Chapter 20 Summary and Analysis

Download PDF PDF Page Citation Cite Share Link Share

Dimmesdale takes his leave of Hester and Pearl. He tries to focus on the plan: there’s a boat docked in Boston harbor that plans to leave in four days, and Hester, who knows the captain because of her charity work, will secure them passage across the Atlantic. Dimmesdale need only have faith in the plan and be strong until they can leave. Unfortunately, he still has duties as the minister, and before he can leave, he must deliver the Election Sermon. This does not bother him at first, because he feels invigorated by his meeting with Hester. He walks faster. Breathes easier. Seems full of life.

Dimmesdale thinks he’s a changed man. He repudiates his past weakness and cowardice, distancing himself from the man he used to be. When he speaks with the deacon, the minister struggles to hold his tongue and refrain from saying vile, sinful things. When he speaks with an old widow, he cannot remember any lines of scripture and doesn’t remember what he whispers in her ear. When he sees a young, beautiful member of his flock in the street, he thinks of shooting her an evil glance and then following it with a snide remark. Instead, he covers his face with his cloak.

When Dimmesdale feels the urge to teach a group of children some curse words, he starts rethinking his plan to leave with Hester. Just then, Mistress Hibbins happens to walk by, wearing a velvet gown and an elaborate headdress. She has heard of his visit to the forest (though not of Hester’s plan), and she assumes that he was communing with the Black Man or devil. She offers to accompany him on his next visit. He refuses, of course, but this only amuses her.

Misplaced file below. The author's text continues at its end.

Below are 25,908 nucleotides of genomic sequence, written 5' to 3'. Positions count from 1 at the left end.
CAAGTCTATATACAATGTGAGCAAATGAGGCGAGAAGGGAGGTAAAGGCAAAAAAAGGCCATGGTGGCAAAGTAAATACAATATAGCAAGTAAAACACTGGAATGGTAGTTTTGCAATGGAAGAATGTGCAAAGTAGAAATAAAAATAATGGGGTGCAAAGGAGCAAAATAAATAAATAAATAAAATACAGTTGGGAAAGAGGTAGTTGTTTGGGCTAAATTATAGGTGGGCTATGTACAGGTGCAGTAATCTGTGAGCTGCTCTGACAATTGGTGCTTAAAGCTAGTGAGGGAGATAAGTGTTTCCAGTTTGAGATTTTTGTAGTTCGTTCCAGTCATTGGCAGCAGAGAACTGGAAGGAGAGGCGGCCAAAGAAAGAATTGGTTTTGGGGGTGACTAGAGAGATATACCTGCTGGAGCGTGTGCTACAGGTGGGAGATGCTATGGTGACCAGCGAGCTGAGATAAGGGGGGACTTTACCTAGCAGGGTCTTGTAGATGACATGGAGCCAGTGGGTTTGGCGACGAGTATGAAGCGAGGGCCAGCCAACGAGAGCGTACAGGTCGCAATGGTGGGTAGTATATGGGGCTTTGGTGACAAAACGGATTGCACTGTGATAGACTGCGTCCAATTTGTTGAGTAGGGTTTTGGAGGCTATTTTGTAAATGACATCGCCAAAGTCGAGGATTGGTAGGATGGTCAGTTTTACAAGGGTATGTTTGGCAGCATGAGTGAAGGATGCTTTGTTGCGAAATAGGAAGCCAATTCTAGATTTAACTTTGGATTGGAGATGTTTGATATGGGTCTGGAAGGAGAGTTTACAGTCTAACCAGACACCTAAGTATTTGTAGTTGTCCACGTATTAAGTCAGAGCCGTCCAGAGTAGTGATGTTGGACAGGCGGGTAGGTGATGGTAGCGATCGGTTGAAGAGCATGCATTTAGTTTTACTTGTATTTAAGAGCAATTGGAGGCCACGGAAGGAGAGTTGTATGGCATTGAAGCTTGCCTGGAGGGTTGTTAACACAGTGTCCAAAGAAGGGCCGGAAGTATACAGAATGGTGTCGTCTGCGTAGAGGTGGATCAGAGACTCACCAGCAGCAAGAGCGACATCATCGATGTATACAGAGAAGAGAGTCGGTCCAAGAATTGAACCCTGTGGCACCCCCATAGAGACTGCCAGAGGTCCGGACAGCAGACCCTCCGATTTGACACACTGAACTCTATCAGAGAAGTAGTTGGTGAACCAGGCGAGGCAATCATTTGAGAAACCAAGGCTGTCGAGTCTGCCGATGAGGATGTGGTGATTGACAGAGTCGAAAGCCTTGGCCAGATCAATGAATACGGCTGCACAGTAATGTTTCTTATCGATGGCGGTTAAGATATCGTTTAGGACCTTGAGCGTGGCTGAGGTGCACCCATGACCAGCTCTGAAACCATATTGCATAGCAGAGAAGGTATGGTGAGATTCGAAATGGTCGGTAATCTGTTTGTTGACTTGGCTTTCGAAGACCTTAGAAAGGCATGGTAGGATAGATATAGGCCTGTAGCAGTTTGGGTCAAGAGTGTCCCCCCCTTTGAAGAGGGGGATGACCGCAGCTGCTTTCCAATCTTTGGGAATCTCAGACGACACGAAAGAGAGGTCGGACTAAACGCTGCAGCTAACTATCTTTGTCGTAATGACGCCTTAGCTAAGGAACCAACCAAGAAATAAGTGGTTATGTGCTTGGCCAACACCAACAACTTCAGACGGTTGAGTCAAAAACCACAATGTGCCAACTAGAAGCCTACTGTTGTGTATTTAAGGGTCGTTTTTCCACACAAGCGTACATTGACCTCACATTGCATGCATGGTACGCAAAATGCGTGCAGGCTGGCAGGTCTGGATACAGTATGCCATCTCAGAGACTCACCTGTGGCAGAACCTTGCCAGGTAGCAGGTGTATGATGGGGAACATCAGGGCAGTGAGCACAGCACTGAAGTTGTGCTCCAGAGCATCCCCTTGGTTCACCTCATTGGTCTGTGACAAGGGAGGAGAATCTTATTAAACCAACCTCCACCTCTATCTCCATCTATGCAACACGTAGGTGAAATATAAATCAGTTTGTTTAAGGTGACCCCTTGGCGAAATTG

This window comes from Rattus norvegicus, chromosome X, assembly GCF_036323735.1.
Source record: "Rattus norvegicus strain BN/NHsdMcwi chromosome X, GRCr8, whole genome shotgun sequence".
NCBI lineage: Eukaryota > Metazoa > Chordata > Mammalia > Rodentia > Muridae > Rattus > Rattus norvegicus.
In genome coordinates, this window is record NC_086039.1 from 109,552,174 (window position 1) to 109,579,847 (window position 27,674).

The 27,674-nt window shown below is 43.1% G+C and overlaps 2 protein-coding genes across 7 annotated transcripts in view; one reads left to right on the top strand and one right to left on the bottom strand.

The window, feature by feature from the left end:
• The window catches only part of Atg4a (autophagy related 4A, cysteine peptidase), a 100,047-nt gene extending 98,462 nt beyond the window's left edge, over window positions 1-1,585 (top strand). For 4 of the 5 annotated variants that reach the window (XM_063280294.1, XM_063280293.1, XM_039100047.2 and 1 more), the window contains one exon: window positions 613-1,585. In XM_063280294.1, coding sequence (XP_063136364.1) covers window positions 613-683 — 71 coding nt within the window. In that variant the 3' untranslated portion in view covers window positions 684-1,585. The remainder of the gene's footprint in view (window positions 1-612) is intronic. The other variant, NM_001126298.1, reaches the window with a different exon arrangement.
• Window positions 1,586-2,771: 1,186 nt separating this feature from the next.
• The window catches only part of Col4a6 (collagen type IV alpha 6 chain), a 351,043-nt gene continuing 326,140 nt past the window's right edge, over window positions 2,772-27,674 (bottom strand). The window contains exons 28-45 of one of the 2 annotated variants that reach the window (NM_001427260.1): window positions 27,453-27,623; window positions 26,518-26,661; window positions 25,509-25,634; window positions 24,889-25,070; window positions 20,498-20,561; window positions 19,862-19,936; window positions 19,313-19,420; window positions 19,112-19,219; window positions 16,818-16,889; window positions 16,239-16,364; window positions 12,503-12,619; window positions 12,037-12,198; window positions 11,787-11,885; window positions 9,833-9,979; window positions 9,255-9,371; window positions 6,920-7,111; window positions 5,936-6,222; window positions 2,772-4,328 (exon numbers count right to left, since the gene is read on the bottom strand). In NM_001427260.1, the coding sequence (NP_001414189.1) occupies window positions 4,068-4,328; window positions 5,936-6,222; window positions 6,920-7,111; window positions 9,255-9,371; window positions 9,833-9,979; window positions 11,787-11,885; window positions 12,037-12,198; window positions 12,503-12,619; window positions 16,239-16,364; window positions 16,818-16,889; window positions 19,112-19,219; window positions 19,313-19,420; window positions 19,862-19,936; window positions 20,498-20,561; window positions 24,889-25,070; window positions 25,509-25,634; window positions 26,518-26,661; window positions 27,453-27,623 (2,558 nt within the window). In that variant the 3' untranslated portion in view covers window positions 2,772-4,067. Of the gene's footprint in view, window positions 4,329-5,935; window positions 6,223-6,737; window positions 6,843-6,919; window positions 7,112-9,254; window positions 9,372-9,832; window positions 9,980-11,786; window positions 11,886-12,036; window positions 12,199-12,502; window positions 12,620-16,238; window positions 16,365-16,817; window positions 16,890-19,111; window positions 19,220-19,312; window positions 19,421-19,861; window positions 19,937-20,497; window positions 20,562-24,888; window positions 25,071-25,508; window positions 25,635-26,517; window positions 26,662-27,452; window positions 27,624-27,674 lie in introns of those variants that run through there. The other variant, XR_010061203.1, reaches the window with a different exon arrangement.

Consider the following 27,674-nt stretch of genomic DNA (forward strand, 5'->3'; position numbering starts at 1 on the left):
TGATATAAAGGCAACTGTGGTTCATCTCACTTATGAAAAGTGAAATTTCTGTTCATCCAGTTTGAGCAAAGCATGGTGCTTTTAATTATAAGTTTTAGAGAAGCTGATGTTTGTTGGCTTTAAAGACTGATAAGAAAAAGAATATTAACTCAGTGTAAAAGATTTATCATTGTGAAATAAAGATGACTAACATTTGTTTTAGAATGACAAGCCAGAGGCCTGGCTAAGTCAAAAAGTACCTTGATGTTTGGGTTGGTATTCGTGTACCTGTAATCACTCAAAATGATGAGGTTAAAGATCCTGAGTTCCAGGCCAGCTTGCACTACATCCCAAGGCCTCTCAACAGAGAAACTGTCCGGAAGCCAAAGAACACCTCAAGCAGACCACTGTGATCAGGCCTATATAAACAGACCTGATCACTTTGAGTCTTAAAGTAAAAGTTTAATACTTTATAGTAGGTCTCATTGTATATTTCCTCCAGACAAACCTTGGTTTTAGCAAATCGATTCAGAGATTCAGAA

Following his meeting with Mistress Hibbins, Dimmesdale becomes convinced that Hester’s plan is actually a deal with the devil. He rushes home, where he finds a half-written sermon still sitting on his desk. Seeing it, he realizes that he has been tempted by the devil and come back a changed man, wiser than before. As if on cue, Chillingworth enters the room, asking Dimmesdale about his travels and his health. Surprisingly, the minister refuses the medicines offered by Chillingworth. This leads the physician to realize that he has been identified as an enemy. Neither of them directly addresses the issue, however. Chillingworth leaves, and Dimmesdale sits down to eat and write a new sermon.


Moses. A Biblical figure famed for parting the Red Sea and leading the Jews out of Egypt, where they had been enslaved for centuries. Hawthorne alludes to Moses to underscore how important Moses’s words are to Dimmesdale.
Sir Thomas Overbury (1581–1613). For more information about Sir Thomas Overbury, see Chapter 9 Analysis: Allusions. 
Anne Turner (1576–1615). Anne Turner was the widow of a respected English doctor. She hid behind this veil of respectability with her sinful ways, which included running a “house of ill-repute” (a hotel where couples, married and unmarried, could have their affairs in private). Turner’s business made it easy for her to procure various poisons, including those that reportedly killed Sir Thomas Overbury. For her part in the murder, Turner was tried, convicted, and hanged.


Chillingworth uses a metaphor when he says a good man’s prayers “are the current gold of the New Jerusalem.” This equates prayer with a kind of spiritual wealth that enriches the faithful as a whole.


Hawthorne describes one young maiden as being just as “fair and pure as a lily that had bloomed in Paradise.” This simile emphasizes her holiness and presumed virginity.


Change. Dimmesdale undergoes a remarkable change at the beginning of this chapter. His decision to sail to Europe with Hester fills him with renewed vigor, making it possible for him to walk through Boston without having to stop and catch his breath. His change isn’t merely physical, however. He’s flooded with thoughts and desires (to use curse words, to laugh at his colleagues) he never would’ve allowed himself to have before. Unfortunately, this change is temporary. He begins to interpret the change as the work of the devil, and so he regresses to his former self. In the end, Dimmesdale doesn’t change at all, except to become more determined to die for his sins.

See eNotes Ad-Free

Start your 48-hour free trial to get access to more than 30,000 additional guides and more than 350,000 Homework Help questions answered by our experts.

Get 48 Hours Free Access

Chapter 19 Summary and Analysis


Chapter 21 Summary and Analysis